4. Contact a crisis counselor for information and referrals to help you support the people you care about. If you are worried about child abuse or neglect, you can call or text the 24/7 national child abuse hotline at 1-800-422-4423 or chat at . If you or someone you know needs support, call the national parent helpline at 1-855-427-2736. If you are concerned about domestic violence, contact the national domestic violence hotline at 1-800-799-7233 or by chat at . If you or someone you love is experiencing anxiety or panic attacks call the hotline.

5. Address your own mental and emotional health, and advocate for your employer to do the same for its employees. For tips and techniques to ensure your own well-being, join webinars on self-care hosted by the Change in Mind Institute at the Alliance for Strong Families and Communities. They will run every Friday at 11:30am CT and last about 30  minutes through June 26, 2020. Click here to register. 

Your help can make a difference, even for people who find themselves in very challenging situations during this crisis. One mother in Sacramento, California was recently connected through a hotline to a family engagement liaison who helped to connect her to much-needed resources. The woman was three-months pregnant and parenting two school-age children while also experiencing homelessness. She was unable to find a shelter that had space for her family due to COVID-19 and could not obtain hotel vouchers. The liaison listened to the woman’s story and acted quickly to contact a supervisor within a government agency to complete an application over the phone and approve the family for a 14-day hotel voucher plus future rental assistance. The liaison was also able to enroll the mom in a new home visiting program, provide safe sleep education, and find the family a crib for the baby.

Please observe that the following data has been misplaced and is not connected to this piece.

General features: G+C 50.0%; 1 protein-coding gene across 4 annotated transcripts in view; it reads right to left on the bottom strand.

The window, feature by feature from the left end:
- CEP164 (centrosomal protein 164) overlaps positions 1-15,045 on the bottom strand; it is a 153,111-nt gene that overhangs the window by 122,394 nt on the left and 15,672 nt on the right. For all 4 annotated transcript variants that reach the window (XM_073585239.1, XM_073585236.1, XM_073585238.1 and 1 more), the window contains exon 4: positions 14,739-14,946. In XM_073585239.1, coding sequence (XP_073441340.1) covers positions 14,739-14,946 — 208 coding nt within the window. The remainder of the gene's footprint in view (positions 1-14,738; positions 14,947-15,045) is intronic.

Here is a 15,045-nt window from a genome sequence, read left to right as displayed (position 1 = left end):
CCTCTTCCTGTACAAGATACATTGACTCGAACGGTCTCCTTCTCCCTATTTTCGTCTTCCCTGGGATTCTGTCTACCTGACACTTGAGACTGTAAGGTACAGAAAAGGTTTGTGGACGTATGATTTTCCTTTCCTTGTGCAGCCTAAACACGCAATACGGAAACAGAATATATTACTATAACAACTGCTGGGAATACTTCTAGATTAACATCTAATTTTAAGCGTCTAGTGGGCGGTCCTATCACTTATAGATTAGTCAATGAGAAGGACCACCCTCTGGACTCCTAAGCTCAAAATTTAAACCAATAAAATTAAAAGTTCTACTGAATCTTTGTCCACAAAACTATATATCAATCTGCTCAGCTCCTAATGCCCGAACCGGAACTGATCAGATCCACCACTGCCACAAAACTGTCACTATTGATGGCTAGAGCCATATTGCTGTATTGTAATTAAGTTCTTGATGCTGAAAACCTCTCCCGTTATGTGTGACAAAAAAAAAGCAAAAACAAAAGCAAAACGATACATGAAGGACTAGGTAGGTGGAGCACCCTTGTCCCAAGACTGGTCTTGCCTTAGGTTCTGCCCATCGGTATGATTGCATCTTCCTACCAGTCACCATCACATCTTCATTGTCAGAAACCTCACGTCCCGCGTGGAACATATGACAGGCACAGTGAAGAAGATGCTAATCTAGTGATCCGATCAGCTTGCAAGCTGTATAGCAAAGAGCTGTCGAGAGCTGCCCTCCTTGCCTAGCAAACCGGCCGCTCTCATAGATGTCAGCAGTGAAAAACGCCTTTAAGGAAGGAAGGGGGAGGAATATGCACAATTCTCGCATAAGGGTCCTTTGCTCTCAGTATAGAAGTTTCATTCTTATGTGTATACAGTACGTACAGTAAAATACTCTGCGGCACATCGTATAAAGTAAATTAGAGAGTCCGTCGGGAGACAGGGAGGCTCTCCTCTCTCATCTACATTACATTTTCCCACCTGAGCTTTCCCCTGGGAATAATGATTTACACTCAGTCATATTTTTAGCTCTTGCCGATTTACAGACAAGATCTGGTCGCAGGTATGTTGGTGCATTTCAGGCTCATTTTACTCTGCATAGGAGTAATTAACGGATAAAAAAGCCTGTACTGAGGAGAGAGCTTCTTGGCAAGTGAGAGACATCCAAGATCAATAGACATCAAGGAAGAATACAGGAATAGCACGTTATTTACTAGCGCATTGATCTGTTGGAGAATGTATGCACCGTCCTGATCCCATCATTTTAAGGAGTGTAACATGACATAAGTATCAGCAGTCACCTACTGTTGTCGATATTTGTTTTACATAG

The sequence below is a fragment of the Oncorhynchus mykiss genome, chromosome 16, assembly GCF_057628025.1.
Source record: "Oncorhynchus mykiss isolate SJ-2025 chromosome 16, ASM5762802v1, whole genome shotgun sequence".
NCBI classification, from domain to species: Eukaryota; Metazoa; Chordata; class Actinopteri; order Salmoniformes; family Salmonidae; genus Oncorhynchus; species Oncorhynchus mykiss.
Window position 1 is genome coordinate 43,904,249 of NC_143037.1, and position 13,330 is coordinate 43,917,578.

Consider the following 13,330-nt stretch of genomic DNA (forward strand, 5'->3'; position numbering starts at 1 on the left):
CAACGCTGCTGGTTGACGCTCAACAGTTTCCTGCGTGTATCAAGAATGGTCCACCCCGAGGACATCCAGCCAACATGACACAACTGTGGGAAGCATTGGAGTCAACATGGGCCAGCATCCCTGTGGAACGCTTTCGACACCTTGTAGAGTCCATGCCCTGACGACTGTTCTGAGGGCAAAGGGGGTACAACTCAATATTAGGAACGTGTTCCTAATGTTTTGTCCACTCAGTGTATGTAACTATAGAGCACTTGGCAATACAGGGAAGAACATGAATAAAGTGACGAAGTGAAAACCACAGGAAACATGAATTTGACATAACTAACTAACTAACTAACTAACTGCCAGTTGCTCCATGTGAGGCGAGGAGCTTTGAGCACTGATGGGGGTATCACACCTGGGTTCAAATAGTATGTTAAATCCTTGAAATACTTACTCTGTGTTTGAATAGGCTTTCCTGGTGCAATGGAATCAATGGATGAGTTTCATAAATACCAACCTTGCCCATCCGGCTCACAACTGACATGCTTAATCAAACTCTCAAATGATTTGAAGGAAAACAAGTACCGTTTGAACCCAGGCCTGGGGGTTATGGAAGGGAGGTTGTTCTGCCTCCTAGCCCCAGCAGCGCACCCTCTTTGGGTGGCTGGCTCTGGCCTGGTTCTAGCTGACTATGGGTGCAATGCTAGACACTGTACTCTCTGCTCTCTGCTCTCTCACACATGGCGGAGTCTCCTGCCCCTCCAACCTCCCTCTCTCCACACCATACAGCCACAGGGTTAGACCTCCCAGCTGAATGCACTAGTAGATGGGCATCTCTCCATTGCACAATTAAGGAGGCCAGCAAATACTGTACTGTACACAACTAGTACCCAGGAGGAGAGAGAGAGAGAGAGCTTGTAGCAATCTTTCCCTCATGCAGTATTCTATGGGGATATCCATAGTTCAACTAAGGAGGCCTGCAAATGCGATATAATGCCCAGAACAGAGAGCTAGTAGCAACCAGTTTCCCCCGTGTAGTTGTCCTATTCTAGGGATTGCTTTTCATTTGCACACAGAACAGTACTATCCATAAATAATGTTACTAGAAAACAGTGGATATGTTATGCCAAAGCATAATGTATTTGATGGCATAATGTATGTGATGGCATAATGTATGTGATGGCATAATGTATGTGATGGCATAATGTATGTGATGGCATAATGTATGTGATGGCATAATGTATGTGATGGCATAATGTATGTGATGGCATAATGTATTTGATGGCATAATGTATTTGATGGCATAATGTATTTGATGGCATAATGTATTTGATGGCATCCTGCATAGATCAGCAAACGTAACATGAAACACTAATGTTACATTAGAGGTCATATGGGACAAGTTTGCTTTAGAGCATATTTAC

Stories like this one, where families are strengthened and the worst outcomes are prevented, are not told often enough. They are useful stories as they help to illustrate how prevention services are much more useful than services that are provided after harm occurs. Research shows that investments in prevention are more cost-effective than services that need to happen after a crisis. Research has shown that child maltreatment costs the U.S. $428 billion per year. For every $1 invested in prevention services, we save anywhere from $1.79 to more than $20 on the cost of responding to child maltreatment, according to data from Casey Family Programs. Given the high economic burden of child maltreatment, the benefits of prevention programs are undeniable.

Beyond the economic argument, preventing child abuse and neglect is simply the right thing to do. We all share the responsibility to make sure families have what they need, regardless of their situation, and especially if they are under more stress during this pandemic than usual. A National Imperative: Joining Forces to Strengthen Human Services in America , a report released by the Alliance for Strong Families and Communities and the American Public Human Services Association (APHSA) in 2019, illustrated how community-based human services organizations help to strengthen individuals, families, and communities by building well-being and providing critical assistance, both preventative and in times of crisis, which enables people to lead healthier and more productive lives. Please do what you can and call upon the resources offered by your local community-based organizations – they were built for this moment.